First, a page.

The NDP needs Mulcair to run, but it's hard to see how he can win
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by L. IAN MacDONALD
The Gazette, Wednesday, October 12, 2011
Tom Mulcair has no choice but to run for the New Democratic Party leadership. The party needs a strong candidate from Quebec, and it needs a competitive race, rather than a coronation of the front-runner, Brian Topp.
But it is difficult, and almost improbable, to see a path to victory for Mulcair, which is probably why he's been spending weeks channelling his inner Hamlet.
Part of Mulcair's problem is process, and part of it is personality - his own.
In terms of process, Mulcair won a small victory when he persuaded the NDP national council to postpone the leadership vote from January, the date suggested by Jack Layton in his political testament, to late March. That gave Mulcair two more months to organize the country and make himself betterknown to party members outside Quebec.
But he is seriously handicapped by the other process issue: this is a one-member, one-vote race, and all but 1,800 of the NDP's 90,000 members are outside Quebec. Stated another way, while 60 per cent of the party's parliamentary caucus is from Quebec, only two per cent of its members are in Quebec. The rest are primarily in Ontario, British Columbia and Saskatchewan, provinces where the NDP has strong provincial associations and where it has formed governments. There is, of course, no provincial NDP in Quebec.
Moreover, when the NDP was co-founded by the Canadian Labour Congress in 1961, it was established that the trade unions would have a weighted 25 per cent of a leadership vote. And the unions are solidly behind Topp, recently executive director for the Toronto region of the Alliance of Canadian Cinema, Television and Radio Artists. Mulcair has railed at the unfairness of this, but there's nothing to be done about it, and fundamentally Topp starts out nearly 25 points ahead. He's also been campaigning for the last month.
Mulcair's second problem is his personality, one that gives off a lot more heat than light. He is a polarizing rather than a unifying figure, the exact opposite of Layton. Leadership campaigns are all about winning friends and influencing people, and that's not Mulcair's strong suit.
With Mulcair, what you see is what you get: a skilled parliamentarian of obvious rhetorical skills. But he is also known for berating opponents in Question Period, and badgering witnesses in committees.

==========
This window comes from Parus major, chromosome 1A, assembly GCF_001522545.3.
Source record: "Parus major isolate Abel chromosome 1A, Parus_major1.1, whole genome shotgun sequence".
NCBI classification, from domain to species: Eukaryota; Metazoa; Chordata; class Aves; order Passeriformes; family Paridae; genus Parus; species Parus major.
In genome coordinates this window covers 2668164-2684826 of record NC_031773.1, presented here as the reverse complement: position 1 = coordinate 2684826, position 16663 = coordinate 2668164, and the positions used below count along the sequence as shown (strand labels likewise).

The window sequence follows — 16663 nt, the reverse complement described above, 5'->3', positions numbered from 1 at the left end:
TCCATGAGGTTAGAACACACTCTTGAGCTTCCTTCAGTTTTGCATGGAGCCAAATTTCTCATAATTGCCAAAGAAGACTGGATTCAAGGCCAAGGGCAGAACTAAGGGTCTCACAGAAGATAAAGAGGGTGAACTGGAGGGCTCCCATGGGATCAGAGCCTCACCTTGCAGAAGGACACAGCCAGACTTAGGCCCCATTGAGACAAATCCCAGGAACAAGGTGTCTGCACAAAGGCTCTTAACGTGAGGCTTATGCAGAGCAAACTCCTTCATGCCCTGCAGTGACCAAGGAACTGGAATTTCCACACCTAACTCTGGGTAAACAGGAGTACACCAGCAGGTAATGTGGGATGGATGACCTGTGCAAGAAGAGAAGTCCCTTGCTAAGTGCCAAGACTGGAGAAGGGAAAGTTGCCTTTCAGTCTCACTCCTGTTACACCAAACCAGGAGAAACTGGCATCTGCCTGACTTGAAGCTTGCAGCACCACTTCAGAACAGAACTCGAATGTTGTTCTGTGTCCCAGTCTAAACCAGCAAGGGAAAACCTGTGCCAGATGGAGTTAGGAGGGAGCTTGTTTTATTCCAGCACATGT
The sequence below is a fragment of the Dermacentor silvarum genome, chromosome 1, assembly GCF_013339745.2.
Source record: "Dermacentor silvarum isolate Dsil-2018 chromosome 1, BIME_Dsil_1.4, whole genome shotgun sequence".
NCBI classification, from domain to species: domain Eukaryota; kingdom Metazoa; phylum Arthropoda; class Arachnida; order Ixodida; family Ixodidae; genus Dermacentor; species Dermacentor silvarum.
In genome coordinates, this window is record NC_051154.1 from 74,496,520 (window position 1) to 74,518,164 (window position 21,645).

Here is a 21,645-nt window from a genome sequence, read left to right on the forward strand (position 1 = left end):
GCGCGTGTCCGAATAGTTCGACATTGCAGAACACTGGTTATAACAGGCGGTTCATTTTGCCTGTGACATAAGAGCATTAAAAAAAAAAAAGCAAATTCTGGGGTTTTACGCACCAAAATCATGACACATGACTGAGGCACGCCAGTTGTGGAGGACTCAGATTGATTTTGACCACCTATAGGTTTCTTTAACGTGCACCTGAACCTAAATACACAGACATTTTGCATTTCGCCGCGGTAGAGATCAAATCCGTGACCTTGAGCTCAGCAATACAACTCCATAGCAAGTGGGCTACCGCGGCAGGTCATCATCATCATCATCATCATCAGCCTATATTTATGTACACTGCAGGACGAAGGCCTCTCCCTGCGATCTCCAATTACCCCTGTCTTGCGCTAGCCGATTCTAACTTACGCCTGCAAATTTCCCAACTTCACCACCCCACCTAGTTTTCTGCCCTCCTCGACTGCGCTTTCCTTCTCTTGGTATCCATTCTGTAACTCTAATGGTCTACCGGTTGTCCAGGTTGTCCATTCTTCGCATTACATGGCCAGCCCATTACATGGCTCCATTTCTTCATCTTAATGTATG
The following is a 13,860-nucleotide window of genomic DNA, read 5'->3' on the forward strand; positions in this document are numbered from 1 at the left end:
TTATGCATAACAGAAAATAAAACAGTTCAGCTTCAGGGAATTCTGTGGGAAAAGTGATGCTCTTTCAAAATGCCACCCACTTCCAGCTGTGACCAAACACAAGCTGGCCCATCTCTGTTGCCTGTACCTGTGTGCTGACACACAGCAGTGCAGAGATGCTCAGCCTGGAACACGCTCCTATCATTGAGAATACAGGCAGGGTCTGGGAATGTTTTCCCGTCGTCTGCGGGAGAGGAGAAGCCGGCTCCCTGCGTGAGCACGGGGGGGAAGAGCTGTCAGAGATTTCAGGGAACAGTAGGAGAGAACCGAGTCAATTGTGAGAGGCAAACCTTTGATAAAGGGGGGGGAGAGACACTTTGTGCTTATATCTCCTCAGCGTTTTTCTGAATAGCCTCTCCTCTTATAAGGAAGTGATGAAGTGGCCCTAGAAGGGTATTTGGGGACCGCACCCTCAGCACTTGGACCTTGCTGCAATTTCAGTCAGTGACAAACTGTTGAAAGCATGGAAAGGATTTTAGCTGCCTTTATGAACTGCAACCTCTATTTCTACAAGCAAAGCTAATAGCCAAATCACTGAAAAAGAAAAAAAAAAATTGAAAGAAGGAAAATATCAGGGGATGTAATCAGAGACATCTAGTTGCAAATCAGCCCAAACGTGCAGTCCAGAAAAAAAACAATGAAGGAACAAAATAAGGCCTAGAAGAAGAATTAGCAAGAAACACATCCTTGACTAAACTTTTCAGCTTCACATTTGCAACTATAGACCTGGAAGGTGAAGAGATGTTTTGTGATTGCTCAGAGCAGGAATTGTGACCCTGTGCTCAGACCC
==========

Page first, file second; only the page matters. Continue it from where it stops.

Well, if nothing else, we'll find out if Topp can take a punch. And it's important that he be tested. The obvious point of reference is Michael Ignatieff in the 2009 Liberal leadership, which was transformed into a coronation.
Mulcair has already turned his guns on Topp, dismissing him as a backroom boy "who has never been elected to anything in his life."
That's fair comment, and Topp, as the front-runner, is fair game. But here's the thing: Topp has spent his entire life in the NDP, much as Brian Mulroney, before winning the Conservative leadership in 1983, had spent his entire life in the Tory party.
It doesn't matter that most voters have never heard of Topp. Broader name recognition and the building of his brand can come later. What matters in the leadership is his network and levels of support among party members. His network is broad and his support is deep.
The network and support levels come from the places he's been, and the people he's seen.
First, in the 1990s he was deputy chief of staff to Roy Romanow in the Saskatchewan premier's office, where the fiscal story was one of balanced budgets. It's no accident that Romanow and former federal party leader Ed Broadbent have endorsed Topp, who happened to be sitting directly behind them at Layton's funeral. This is a party with an establishment, or at least a hierarchy, and Topp is the establishment candidate.
Topp later became a close member of Layton's inner circle, one of the tightest and most talented leaders' teams ever assembled in Canada.
None of them is taking sides publicly in the leadership campaign. They don't need to; everyone knows they're privately supporting Topp.
One who has taken sides with Topp over Mulcair is Raymond Guardia, the NDP's top organizer for Quebec. Though Guardia ran Mulcair's successful byelection campaign in 2007, he has a higher loyalty to Topp, who brought him into the party as a young organizer more than 20 years ago.
It also turns out that Topp's personal narrative qualifies him as a favourite son of Quebec even though, as Layton did, he lives in Toronto. Topp was raised on the South Shore of Montreal, and his mother tongue is French.
Which neutralizes Mulcair's competitive advantage in that department. All in all, Mulcair has a very steep hill to climb.